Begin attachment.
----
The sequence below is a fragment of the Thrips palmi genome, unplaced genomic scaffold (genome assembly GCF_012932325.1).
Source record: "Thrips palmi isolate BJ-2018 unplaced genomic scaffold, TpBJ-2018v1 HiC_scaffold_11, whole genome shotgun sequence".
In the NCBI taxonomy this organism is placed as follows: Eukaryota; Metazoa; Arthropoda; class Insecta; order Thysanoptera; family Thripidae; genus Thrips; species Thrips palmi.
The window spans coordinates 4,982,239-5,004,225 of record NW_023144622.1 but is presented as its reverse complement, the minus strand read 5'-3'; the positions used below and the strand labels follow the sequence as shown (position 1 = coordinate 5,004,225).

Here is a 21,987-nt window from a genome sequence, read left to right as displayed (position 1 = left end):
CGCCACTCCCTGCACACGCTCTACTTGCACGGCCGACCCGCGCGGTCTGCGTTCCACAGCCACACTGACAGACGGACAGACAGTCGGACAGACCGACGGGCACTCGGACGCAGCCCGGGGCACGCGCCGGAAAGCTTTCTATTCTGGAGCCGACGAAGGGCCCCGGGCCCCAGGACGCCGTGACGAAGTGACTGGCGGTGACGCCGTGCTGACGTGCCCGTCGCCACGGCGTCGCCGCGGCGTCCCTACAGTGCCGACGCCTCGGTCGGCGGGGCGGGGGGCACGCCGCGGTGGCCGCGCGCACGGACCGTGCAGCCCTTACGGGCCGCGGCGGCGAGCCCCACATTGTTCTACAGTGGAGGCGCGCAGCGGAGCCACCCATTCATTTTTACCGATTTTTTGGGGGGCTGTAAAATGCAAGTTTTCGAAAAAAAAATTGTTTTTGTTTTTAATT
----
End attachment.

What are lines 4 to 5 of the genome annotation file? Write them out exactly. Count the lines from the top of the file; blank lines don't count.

The window spans coordinates 4,982,239-5,004,225 of record NW_023144622.1 but is presented as its reverse complement, the minus strand read 5'-3'; the positions used below and the strand labels follow the sequence as shown (position 1 = coordinate 5,004,225).

Here is a 21,987-nt window from a genome sequence, read left to right as displayed (position 1 = left end):